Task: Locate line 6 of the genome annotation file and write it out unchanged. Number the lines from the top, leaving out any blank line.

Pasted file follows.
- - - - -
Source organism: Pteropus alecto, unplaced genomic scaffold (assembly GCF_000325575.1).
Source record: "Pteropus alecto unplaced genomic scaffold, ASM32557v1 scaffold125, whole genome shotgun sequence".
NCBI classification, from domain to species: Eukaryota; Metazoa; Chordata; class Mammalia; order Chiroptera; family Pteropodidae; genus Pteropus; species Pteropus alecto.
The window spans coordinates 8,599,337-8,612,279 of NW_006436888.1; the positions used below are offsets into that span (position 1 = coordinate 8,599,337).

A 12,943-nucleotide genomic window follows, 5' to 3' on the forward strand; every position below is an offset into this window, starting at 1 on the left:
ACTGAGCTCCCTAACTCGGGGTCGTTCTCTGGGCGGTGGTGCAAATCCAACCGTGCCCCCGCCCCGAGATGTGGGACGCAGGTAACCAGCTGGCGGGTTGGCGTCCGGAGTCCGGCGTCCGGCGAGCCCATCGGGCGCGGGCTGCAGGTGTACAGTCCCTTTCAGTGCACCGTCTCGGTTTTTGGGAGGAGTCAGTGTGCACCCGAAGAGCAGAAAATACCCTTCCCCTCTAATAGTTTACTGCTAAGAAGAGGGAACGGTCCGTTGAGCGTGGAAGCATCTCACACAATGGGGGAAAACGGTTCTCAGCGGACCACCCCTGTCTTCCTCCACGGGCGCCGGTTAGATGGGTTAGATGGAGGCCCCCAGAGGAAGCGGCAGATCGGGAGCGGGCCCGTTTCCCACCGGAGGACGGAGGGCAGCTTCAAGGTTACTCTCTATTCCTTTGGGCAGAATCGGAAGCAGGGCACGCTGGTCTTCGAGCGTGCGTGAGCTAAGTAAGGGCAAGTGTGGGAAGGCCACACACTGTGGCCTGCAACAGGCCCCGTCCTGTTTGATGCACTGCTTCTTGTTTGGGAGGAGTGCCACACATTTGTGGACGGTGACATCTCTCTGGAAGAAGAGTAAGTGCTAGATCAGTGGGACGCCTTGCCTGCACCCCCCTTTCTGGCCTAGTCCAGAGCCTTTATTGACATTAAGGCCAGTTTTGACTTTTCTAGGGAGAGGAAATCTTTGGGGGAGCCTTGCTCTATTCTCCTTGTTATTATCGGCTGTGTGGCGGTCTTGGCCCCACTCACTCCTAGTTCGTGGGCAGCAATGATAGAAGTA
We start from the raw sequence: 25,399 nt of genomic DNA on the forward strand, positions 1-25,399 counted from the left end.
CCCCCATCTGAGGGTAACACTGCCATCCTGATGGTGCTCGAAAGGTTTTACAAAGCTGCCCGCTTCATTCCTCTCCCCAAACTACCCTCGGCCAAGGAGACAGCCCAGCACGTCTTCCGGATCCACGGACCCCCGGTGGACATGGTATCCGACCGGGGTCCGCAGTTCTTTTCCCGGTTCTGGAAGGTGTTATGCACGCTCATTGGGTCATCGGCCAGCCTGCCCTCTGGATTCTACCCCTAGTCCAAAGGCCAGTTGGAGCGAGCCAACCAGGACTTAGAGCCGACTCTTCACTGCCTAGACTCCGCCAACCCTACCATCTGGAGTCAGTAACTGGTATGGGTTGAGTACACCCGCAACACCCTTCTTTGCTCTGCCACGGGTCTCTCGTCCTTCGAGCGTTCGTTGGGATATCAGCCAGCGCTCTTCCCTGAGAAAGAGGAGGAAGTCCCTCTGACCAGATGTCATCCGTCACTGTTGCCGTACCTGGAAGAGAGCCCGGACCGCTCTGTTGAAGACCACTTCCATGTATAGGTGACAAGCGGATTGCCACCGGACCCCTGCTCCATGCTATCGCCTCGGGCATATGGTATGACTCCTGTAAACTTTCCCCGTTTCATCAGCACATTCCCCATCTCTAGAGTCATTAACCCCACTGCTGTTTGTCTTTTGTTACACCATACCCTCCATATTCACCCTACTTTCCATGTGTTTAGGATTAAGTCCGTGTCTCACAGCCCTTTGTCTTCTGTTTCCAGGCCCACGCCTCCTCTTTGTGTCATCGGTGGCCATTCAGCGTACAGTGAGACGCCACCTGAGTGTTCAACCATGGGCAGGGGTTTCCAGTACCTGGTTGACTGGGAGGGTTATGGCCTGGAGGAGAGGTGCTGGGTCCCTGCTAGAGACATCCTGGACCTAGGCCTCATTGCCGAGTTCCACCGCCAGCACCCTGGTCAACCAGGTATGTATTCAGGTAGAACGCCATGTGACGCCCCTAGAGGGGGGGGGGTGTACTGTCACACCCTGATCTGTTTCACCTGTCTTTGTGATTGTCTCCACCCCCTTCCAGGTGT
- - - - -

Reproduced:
ACTGAGCTCCCTAACTCGGGGTCGTTCTCTGGGCGGTGGTGCAAATCCAACCGTGCCCCCGCCCCGAGATGTGGGACGCAGGTAACCAGCTGGCGGGTTGGCGTCCGGAGTCCGGCGTCCGGCGAGCCCATCGGGCGCGGGCTGCAGGTGTACAGTCCCTTTCAGTGCACCGTCTCGGTTTTTGGGAGGAGTCAGTGTGCACCCGAAGAGCAGAAAATACCCTTCCCCTCTAATAGTTTACTGCTAAGAAGAGGGAACGGTCCGTTGAGCGTGGAAGCATCTCACACAATGGGGGAAAACGGTTCTCAGCGGACCACCCCTGTCTTCCTCCACGGGCGCCGGTTAGATGGGTTAGATGGAGGCCCCCAGAGGAAGCGGCAGATCGGGAGCGGGCCCGTTTCCCACCGGAGGACGGAGGGCAGCTTCAAGGTTACTCTCTATTCCTTTGGGCAGAATCGGAAGCAGGGCACGCTGGTCTTCGAGCGTGCGTGAGCTAAGTAAGGGCAAGTGTGGGAAGGCCACACACTGTGGCCTGCAACAGGCCCCGTCCTGTTTGATGCACTGCTTCTTGTTTGGGAGGAGTGCCACACATTTGTGGACGGTGACATCTCTCTGGAAGAAGAGTAAGTGCTAGATCAGTGGGACGCCTTGCCTGCACCCCCCTTTCTGGCCTAGTCCAGAGCCTTTATTGACATTAAGGCCAGTTTTGACTTTTCTAGGGAGAGGAAATCTTTGGGGGAGCCTTGCTCTATTCTCCTTGTTATTATCGGCTGTGTGGCGGTCTTGGCCCCACTCACTCCTAGTTCGTGGGCAGCAATGATAGAAGTA